Quad Cities COVID-19 Coalition says three-week upward trend of cases in Scott, Rock Island Counties is ‘serious’ and ‘dangerous’

Local News

The Quad Cities is entering week three of an increase in COVID-19 cases.

According to Nita Ludwig, Administrator for the Rock Island County Health Department, each county was averaging fewer than six or seven COVID-19 cases daily.

“We are now experiencing daily totals of upwards of 28 in Rock Island County and 40 to 45 in Scott,” said Ludwig during a press briefing Tuesday. “This trend is serious. This trend is dangerous. And this trend does not appear to be ending anytime soon.”

Ludwig says, while a majority of the health department’s recent cases have been younger individuals — those around age 30 and younger — they don’t expect this to be the case long-term.

“As we know, younger individuals socialize with friends, visit their family members — including grandparents and other older relatives — and work in a variety of settings — including restaurants and other hospitality settings — that are frequented by individuals of all ages.”

Ludwig adds that young individuals who may not show symptoms of COVID-19 could unknowingly be spreading it to any of the individuals mentioned above.

“This unintentional spread is becoming very real as our case numbers continue to rise,” said Ludwig.

Ludwig says a natural consequence of a surge in positive COVID-19 cases is an increase in hospitalizations.

“This typically happens eight to 10 days after an increase in cases, and we fully expect this to be the case in our community,” said Ludwig. “A natural consequence to an increase in hospitalizations is the potential for COVID-19-related deaths. The public health and healthcare communities are doing everything we can to prevent both of these outcomes.”

Scott County Health Department’s Director Ed Rivers says, “Our efforts mean nothing unless we have the support of the community. We need your help now more than ever.”

Rivers says the following simple actions can be done every day to protect those most vulnerable in the community:

  • Make careful decisions when going out. “It would be great to get together with your former college crew at a popular restaurant dinner. It’s annoying to have to cancel those types of gatherings if you can’t social distance,” says Rivers. “But cancel them anyway.”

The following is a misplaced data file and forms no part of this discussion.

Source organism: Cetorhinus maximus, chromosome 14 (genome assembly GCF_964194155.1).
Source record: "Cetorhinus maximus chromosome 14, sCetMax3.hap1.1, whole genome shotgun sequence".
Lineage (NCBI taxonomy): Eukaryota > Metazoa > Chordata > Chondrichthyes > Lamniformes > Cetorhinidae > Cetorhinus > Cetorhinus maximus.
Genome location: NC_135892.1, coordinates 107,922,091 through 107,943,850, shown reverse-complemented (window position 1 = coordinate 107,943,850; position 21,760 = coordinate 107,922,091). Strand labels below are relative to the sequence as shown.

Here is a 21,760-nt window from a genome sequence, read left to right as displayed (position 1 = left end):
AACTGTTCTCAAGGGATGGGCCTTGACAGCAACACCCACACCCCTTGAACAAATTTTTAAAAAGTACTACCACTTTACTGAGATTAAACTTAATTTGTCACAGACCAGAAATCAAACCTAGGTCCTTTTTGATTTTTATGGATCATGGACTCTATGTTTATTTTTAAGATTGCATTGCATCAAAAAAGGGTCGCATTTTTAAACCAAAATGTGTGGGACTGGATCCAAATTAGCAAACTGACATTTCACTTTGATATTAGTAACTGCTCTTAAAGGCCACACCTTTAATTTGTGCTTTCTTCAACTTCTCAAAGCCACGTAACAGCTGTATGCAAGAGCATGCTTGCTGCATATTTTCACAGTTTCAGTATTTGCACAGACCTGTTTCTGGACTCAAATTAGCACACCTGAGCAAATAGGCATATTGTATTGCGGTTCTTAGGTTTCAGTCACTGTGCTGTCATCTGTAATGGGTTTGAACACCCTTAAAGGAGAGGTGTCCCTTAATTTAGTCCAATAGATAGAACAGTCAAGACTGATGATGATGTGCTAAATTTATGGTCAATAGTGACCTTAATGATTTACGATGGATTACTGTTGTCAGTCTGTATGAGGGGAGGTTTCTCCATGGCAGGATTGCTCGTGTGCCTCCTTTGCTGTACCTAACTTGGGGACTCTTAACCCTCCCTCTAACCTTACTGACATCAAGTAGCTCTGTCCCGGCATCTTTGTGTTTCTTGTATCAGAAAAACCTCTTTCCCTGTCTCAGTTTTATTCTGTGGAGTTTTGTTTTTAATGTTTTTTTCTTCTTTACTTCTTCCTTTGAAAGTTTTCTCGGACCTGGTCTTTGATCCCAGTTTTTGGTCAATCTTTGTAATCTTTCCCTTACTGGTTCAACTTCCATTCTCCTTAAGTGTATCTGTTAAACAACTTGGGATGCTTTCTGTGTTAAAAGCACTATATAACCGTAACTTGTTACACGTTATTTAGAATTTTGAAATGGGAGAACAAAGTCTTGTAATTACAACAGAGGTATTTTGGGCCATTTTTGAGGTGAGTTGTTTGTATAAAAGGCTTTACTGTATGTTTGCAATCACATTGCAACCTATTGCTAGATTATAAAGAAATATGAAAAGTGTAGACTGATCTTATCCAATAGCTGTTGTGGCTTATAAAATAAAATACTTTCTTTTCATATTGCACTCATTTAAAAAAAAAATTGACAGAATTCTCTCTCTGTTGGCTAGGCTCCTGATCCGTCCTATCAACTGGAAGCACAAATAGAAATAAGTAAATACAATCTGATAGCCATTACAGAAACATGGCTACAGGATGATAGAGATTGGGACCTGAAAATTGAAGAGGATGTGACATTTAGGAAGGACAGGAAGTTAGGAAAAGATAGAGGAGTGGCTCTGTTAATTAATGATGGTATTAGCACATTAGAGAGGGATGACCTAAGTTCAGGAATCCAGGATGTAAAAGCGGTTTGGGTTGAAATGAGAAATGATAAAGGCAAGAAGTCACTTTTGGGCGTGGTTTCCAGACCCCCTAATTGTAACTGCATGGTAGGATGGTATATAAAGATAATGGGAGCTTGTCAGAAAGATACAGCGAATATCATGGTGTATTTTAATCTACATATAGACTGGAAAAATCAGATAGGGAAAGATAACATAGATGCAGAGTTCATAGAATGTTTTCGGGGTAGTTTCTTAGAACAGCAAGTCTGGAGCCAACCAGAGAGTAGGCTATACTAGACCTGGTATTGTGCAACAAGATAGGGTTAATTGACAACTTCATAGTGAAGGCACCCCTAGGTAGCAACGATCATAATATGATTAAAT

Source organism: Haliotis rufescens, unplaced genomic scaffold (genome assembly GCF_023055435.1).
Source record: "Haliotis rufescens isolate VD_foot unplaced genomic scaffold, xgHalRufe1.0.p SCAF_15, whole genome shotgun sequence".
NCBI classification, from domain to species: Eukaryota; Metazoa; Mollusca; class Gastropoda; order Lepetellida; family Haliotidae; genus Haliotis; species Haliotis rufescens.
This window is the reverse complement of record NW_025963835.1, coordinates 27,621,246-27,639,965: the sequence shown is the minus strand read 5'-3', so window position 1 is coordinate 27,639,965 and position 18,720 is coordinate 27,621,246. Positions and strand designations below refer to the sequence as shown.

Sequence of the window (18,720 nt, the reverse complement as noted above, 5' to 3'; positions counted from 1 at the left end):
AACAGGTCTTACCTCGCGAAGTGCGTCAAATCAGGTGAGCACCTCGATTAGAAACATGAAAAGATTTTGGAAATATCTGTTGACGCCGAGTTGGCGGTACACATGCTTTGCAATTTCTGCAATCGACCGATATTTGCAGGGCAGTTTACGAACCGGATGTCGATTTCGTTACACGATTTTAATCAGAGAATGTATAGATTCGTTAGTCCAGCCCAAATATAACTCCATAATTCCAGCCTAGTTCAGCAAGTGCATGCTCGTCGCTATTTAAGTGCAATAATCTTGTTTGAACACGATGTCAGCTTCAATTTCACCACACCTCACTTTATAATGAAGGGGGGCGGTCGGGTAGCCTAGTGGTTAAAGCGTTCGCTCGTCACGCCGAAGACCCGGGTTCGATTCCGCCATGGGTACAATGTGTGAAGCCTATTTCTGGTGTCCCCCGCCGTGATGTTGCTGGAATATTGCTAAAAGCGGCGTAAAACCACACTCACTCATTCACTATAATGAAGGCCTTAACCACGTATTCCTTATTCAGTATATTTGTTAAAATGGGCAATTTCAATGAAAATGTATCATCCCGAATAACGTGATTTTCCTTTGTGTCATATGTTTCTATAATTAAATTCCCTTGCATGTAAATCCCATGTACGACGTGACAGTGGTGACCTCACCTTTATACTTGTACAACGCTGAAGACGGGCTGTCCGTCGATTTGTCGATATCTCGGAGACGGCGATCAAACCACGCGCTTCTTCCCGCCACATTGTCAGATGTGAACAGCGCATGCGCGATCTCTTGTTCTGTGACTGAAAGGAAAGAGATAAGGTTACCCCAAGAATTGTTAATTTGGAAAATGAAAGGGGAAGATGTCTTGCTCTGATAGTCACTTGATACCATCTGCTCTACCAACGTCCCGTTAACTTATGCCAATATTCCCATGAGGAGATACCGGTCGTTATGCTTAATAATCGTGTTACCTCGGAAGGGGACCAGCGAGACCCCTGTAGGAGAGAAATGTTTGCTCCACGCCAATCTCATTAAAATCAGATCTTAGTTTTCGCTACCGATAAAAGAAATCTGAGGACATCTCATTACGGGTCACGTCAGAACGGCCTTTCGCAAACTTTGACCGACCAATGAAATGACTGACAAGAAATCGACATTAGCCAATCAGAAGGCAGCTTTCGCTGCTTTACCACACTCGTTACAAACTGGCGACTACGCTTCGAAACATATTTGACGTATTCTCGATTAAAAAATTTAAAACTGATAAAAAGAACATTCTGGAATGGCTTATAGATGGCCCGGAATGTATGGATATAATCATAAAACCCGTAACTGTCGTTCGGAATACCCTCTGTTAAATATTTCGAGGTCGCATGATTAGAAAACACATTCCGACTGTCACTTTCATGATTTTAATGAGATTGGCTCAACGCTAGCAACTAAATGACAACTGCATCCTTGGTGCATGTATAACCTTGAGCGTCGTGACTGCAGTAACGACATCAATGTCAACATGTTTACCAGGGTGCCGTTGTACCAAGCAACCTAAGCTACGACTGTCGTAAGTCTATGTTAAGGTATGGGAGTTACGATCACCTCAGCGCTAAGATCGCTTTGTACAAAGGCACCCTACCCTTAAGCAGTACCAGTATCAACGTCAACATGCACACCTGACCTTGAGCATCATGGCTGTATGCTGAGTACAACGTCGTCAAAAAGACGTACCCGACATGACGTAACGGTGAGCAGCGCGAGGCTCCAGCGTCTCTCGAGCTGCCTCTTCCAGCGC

• Think carefully about who you put at risk. “Grandparents, family members or friends with health conditions like asthma are all more likely to get seriously ill if the virus spreads to them,” says Rivers.
  • Wear a face covering to reduce the likelihood that you will unknowingly spread the virus to others. “Wearing a mask is inconvenient. It is not 100% effective at keeping you from spreading illness if you’re sick and don’t know it,” says Rivers. “But studies show it’s safer than not wearing one. So wear one anyway.”
  • STAY HOME if you’ve been told you’re a contact to a positive COVID-19 case. “It’s inconvenient to stay home, even if you don’t have symptoms. 14 days is a long time to stay home when you feel like your normal, healthy self. STAY HOME ANYWAY,” says Rivers. “You could be saving the life of someone else who might not survive if they get the virus from you.”

More information about coronavirus is available at the following links:

Together Quad Cities

Iowa Department of Public Health

Illinois Department of Public Health

Illinois Department of Corrections COVID-19 Response

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